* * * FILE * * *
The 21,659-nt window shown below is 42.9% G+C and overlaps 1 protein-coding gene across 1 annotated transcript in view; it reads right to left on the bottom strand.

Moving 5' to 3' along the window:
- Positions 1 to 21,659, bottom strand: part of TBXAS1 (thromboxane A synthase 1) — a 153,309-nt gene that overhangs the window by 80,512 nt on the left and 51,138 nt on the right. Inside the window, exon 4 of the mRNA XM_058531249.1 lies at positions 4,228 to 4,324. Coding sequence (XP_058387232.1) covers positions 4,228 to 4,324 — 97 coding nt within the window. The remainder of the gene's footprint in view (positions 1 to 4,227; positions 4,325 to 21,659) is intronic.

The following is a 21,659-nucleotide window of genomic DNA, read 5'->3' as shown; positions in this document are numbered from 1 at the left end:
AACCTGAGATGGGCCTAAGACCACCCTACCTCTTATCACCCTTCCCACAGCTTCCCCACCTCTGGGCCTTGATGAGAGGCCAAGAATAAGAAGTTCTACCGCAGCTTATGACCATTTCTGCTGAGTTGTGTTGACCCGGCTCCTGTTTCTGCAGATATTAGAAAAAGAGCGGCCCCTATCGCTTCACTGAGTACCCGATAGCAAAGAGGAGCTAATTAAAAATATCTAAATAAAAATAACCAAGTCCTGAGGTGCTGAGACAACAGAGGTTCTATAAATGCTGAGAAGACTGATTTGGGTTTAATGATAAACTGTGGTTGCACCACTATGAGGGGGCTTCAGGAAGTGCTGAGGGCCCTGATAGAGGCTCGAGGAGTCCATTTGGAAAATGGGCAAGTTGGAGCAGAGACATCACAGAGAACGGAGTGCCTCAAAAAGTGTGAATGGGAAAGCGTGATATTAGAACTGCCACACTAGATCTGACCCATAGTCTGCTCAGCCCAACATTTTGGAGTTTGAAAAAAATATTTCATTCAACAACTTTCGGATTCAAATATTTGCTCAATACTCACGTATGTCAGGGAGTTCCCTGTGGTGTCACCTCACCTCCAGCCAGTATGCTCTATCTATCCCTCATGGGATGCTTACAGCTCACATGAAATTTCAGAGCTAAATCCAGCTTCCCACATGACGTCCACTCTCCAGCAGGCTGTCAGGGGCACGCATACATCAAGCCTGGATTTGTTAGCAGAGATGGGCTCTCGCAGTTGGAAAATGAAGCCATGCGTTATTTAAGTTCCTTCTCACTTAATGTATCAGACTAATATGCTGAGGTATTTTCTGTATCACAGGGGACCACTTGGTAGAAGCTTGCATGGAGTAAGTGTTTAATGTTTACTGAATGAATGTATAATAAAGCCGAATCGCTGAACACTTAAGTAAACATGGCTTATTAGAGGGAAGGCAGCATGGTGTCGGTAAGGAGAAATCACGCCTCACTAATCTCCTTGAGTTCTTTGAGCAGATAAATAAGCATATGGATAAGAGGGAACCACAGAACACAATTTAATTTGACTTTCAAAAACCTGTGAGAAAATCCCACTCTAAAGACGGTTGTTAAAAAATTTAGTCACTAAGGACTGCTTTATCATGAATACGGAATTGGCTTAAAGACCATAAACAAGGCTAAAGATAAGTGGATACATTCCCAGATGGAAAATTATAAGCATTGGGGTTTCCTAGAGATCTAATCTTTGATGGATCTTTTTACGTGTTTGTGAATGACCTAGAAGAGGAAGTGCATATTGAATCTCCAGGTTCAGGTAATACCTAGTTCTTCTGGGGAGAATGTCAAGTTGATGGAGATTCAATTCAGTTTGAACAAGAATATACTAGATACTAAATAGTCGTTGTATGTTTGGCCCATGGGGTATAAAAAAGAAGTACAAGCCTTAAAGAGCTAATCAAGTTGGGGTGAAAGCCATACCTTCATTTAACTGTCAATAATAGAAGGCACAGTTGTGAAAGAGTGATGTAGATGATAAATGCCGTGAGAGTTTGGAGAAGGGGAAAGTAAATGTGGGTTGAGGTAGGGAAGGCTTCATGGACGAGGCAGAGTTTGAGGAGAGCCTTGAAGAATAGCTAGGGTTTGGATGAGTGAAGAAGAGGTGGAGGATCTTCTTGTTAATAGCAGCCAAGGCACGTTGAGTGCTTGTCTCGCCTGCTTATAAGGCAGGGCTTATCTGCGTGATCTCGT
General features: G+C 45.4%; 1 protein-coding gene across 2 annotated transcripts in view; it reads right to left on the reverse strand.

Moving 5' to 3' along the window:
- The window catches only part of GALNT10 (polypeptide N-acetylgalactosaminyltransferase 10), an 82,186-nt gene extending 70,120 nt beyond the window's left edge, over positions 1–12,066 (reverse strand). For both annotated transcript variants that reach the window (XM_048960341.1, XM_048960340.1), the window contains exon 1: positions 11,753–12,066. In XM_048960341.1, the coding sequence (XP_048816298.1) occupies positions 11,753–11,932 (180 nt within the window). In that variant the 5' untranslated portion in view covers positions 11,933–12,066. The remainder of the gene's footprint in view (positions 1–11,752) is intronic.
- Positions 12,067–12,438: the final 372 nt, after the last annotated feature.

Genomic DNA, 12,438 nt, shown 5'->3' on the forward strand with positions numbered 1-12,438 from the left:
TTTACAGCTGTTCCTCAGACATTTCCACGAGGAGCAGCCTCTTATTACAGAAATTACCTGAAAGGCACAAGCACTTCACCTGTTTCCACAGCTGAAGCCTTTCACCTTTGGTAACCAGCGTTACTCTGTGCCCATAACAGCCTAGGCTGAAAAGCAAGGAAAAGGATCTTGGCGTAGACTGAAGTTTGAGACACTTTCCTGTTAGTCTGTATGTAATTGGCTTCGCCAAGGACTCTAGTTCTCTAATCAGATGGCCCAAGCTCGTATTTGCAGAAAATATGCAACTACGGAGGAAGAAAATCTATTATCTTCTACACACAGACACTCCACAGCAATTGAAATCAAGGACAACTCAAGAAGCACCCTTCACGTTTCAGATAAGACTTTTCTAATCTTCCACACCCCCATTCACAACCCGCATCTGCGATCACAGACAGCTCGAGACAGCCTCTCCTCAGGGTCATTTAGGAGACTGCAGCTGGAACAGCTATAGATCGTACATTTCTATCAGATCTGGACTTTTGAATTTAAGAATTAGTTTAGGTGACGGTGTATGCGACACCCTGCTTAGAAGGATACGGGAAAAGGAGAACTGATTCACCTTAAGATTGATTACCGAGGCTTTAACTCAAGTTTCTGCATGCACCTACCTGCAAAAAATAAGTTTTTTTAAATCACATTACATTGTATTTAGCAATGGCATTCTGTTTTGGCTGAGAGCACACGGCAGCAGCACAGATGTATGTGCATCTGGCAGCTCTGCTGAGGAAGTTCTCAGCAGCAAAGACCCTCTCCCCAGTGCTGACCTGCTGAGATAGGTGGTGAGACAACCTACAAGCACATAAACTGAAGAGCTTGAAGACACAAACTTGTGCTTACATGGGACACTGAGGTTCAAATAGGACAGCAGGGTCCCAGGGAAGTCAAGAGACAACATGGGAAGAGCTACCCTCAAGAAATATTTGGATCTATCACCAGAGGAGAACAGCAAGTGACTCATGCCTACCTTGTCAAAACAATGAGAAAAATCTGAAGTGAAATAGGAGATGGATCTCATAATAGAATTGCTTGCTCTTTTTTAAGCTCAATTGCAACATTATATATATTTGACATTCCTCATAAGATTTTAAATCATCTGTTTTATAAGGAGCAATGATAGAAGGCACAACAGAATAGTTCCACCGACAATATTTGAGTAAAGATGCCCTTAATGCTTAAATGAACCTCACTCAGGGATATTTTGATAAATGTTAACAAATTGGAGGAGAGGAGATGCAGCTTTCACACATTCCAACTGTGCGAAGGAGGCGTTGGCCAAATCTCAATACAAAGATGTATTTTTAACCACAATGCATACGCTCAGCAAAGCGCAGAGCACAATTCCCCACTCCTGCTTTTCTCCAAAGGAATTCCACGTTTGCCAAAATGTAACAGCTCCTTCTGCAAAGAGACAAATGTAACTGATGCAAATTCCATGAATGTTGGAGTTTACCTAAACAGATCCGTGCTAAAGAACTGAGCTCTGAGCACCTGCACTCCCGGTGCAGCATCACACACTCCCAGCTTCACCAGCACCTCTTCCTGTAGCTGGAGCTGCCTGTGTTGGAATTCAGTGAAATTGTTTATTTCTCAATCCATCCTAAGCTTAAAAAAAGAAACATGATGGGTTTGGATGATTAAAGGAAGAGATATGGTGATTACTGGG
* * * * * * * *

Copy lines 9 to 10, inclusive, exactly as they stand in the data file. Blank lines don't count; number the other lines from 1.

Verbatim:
- Positions 12,067–12,438: the final 372 nt, after the last annotated feature.

Genomic DNA, 12,438 nt, shown 5'->3' on the forward strand with positions numbered 1-12,438 from the left: